Dark Bread and Dancing is the first book I’ve written. That is to say, the first book I’ve finished. It doesn’t count the three first chapters of others that are languishing somewhere in the same closet that held my mother’s journals for five years. Never mind. The thing is, I’m now experiencing the wonderful afterglow of having written it through the eyes of those who read it.

It was very personal, writing this story in the middle of the night – just my mother’s voice, then my early childhood memories, then the fullness of my growing family over the decades. I’m not sure who I was addressing when I wrote, “By the end of July the copious harvest from Claudia’s little garden was supplying fresh vegetables to friends and family and complete strangers who happened by. Little Nathan complained, ‘I hope we’re not having those little green balls again.’”

Now I know. Almost every week I get a letter or email from someone who has just discovered Dancing and wanted to share their own personal little bonfire of memories that it ignited. “…brown sugar sandwiches, goofy Christmas trees, piano lessons for fifty cents, Saturday night baths. I didn’t want the book to end. Thanks for sharing!” “My mom also kept dozens of spiral bound diaries which, although not nearly as artfully written, I have and treasure. By Chapter 17 the tears were streaming and continued off and on to the end.” “Finished your book last night - Awesome!! I laughed, I cried, and enjoyed every minute of it.” “I also memorized and recited ‘The Leak in the Dike’ but I came in second as another girl recited the same poem with more expression. My mother also left each of her daughters a crocheted bedspread and an afghan. I still treasure them. Thank you for the book.”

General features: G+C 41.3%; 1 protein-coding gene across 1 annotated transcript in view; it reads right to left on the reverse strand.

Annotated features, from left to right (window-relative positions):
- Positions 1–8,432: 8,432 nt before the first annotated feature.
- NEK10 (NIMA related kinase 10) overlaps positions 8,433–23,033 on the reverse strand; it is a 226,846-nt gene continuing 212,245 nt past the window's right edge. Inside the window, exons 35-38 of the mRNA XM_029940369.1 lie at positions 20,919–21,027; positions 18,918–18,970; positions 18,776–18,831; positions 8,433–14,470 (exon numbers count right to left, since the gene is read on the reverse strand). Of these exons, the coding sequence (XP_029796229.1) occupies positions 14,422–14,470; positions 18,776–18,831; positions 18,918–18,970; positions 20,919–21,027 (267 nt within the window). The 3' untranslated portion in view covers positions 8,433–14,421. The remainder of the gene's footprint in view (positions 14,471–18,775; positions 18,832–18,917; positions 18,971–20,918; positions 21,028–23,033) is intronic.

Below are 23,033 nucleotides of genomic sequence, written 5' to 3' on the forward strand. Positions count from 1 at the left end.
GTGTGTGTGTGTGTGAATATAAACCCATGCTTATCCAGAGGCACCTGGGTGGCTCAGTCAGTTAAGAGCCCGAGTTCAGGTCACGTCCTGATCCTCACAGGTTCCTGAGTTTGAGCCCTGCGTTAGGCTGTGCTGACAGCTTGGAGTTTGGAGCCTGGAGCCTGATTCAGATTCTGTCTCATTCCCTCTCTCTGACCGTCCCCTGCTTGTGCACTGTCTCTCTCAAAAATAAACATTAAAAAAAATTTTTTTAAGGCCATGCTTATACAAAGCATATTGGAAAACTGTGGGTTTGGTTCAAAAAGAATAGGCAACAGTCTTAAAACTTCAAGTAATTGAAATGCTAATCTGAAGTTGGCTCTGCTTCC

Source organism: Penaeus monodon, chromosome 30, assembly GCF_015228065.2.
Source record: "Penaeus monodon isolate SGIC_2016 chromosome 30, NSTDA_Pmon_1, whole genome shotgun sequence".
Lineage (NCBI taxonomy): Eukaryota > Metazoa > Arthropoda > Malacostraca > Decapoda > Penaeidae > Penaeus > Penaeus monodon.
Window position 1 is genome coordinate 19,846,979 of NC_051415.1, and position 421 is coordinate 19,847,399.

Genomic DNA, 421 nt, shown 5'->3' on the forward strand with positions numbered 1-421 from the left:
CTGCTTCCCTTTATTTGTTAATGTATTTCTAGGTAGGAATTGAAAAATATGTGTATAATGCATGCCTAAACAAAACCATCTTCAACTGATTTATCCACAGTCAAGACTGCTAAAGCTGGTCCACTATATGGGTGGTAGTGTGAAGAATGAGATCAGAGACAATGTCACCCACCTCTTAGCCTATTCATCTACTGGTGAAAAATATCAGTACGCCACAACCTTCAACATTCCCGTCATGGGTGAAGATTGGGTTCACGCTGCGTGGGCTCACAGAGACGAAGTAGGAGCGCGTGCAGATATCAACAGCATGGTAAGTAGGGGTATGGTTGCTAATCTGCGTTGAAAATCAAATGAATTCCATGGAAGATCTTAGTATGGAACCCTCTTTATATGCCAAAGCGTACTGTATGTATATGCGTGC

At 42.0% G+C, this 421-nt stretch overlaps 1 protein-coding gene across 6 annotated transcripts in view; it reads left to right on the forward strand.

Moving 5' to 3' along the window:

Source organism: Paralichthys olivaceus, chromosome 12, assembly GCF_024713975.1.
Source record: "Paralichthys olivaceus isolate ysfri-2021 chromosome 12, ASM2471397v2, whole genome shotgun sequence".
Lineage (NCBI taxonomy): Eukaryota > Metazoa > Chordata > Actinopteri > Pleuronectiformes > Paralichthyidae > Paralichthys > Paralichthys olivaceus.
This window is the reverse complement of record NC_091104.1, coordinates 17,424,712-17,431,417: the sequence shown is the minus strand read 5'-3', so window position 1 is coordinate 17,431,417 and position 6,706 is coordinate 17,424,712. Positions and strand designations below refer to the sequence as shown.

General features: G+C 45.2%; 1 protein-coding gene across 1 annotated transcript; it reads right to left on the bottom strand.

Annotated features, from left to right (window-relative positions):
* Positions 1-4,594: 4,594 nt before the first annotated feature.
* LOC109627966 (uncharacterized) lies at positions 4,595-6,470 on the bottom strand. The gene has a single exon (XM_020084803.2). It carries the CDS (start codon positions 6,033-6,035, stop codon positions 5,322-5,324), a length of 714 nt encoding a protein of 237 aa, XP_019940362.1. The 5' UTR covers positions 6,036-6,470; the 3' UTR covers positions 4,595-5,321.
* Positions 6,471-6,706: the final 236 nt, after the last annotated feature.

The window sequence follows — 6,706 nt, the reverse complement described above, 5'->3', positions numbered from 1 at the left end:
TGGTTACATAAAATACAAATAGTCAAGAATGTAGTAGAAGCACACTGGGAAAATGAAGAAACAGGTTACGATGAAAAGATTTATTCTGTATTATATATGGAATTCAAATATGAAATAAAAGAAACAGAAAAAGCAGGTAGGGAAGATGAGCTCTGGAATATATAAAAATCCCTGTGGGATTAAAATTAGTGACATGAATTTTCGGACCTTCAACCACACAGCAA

Let me tell you, that is the best part of having written a book.

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Published on May 25, 2013 16:01 • 457 views
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message 1: by Dawn (new)

Dawn A sign of a successful writer, when you evoke such emotions in your readers. Dark Bread and Dancing is a wonderful glimpse into the past through the eyes of a spirited woman, who left behind a priceless legacy ~ children and grandchildren who have the courage to "follow their bliss" and enjoy amazing adventures such as walking around the world for breast cancer awareness (Polly Letofsky, granddaughter), or making a documentary about an obscure Russian director (PJ Letofsky, grandson), or culling through years of their mother's diaries and weaving it into an enjoyable, well-written book (Rosemary Rawson, daughter). Personally, I'm hoping for a sequel, would love to see a book written about Sue's later years, when she was on her own, traveling and visiting around the country. Anybody in the family up to that challenge?

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